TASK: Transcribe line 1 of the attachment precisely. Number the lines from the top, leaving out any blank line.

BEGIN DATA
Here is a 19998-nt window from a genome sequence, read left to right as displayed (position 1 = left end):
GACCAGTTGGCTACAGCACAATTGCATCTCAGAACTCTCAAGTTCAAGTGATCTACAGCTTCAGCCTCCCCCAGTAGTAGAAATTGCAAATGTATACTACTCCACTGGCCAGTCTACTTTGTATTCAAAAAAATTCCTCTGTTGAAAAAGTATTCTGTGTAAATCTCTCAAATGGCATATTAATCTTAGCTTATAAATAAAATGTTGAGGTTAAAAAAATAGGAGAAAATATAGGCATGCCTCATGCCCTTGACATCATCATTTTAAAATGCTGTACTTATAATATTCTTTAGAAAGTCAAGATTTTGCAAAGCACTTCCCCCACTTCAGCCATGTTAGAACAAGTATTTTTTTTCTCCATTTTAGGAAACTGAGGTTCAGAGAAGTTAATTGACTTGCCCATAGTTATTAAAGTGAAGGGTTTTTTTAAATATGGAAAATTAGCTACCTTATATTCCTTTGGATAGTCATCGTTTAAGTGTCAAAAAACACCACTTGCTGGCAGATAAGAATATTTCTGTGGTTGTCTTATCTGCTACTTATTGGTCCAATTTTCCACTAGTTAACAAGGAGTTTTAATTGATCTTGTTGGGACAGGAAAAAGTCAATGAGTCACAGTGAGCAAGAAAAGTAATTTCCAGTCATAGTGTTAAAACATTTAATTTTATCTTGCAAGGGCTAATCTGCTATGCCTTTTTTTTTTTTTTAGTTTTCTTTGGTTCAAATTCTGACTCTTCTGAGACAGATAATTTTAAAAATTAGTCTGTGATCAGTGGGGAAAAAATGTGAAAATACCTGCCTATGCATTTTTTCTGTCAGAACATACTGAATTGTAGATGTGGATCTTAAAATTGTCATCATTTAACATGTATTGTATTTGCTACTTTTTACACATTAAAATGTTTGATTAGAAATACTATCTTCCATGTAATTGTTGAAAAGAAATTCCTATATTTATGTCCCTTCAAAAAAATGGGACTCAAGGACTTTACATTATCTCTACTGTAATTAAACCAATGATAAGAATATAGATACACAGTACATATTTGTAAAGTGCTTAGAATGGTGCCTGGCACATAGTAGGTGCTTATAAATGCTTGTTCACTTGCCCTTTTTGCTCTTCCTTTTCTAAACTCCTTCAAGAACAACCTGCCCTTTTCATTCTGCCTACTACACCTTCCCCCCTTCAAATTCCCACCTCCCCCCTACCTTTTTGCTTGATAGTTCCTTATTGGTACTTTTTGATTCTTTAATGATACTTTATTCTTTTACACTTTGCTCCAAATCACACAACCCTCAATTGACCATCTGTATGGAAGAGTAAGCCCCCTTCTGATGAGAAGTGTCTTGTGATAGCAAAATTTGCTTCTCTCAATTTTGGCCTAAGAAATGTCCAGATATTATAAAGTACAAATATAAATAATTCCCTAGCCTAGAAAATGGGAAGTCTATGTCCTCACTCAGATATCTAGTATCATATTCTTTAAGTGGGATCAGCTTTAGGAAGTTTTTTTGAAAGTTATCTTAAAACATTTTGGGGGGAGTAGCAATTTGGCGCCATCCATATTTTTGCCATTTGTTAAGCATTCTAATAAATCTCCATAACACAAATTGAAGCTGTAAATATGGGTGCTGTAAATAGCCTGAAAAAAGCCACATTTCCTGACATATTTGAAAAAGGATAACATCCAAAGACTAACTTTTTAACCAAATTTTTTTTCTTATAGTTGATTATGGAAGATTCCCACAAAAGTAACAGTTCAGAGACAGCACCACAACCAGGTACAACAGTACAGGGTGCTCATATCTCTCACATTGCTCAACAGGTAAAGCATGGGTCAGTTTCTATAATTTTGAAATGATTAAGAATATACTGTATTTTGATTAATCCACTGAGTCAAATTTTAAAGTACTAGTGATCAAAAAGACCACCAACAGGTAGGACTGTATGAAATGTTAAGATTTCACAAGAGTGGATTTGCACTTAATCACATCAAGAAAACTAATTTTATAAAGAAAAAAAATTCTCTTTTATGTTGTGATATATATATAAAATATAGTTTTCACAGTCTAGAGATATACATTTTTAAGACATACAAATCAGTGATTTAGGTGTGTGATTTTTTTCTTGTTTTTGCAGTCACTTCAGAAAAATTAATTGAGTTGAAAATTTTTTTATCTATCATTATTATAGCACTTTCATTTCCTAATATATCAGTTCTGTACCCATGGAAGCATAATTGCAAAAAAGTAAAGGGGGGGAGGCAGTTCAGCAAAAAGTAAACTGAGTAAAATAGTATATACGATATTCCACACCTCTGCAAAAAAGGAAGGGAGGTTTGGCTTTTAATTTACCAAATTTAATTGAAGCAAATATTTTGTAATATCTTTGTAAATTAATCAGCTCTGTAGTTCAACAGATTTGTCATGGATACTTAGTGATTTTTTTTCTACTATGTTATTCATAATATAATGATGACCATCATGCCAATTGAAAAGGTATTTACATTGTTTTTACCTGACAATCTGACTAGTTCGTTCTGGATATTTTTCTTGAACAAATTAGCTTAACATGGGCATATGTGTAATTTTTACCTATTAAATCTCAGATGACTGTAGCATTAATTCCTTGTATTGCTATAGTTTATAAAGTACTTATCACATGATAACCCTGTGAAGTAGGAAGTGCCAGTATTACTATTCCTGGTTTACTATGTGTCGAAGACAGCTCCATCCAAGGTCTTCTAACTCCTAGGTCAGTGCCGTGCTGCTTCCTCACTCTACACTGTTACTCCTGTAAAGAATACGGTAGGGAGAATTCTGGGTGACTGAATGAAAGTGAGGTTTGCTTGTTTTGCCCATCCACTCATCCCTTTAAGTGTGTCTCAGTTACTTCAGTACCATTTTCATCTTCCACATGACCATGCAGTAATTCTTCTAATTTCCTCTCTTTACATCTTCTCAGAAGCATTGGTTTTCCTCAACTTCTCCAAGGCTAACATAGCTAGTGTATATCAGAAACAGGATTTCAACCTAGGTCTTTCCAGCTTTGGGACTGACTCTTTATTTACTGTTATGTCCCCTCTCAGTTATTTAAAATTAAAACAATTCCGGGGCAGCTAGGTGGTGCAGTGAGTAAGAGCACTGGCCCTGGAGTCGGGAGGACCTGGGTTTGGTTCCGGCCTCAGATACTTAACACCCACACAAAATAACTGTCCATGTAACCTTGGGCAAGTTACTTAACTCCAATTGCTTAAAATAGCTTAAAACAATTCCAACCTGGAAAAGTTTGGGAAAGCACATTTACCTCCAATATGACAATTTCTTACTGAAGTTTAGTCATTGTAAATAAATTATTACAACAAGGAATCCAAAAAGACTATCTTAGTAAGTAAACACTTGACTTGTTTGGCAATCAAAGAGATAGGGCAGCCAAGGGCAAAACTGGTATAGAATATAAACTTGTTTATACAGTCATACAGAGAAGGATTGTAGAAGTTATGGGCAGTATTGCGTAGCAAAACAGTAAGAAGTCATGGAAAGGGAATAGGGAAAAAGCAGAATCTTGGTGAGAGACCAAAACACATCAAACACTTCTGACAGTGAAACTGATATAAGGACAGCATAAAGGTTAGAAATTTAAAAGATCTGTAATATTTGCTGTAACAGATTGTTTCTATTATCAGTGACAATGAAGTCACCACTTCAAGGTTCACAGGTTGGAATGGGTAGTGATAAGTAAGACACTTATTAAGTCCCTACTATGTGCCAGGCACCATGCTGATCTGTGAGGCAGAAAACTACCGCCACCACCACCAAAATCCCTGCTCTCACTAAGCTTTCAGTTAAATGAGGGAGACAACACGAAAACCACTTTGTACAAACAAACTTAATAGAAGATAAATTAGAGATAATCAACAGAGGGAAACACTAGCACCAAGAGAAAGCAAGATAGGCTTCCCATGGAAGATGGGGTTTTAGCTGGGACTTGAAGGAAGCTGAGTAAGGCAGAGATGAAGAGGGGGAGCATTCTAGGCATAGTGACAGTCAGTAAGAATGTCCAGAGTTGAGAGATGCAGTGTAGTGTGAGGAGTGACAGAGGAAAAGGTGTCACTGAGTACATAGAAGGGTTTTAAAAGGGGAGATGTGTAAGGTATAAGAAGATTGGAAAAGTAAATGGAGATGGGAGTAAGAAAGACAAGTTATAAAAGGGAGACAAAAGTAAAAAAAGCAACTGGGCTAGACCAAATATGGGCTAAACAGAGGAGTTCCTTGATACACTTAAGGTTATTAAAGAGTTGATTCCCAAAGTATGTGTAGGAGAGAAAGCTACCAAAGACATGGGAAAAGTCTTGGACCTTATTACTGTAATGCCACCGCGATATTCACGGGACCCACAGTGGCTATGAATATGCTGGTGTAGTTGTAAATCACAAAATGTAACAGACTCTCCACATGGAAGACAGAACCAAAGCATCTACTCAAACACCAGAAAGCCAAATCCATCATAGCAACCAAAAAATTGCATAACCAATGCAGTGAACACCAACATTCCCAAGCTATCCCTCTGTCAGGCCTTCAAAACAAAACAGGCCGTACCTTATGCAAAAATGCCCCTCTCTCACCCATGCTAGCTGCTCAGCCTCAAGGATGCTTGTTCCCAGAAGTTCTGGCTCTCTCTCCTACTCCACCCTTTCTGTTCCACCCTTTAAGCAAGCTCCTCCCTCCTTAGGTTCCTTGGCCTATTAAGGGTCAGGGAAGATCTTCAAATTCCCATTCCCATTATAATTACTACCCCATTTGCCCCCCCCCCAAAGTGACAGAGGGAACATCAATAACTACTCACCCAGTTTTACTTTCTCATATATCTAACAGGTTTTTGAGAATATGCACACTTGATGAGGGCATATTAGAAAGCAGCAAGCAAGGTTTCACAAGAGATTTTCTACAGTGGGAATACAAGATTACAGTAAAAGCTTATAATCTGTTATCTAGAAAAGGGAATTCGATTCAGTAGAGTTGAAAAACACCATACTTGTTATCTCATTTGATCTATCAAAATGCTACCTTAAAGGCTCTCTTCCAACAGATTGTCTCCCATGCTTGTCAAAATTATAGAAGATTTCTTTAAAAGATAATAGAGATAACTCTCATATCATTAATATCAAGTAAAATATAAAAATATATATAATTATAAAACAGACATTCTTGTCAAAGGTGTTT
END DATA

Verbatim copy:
Here is a 19998-nt window from a genome sequence, read left to right as displayed (position 1 = left end):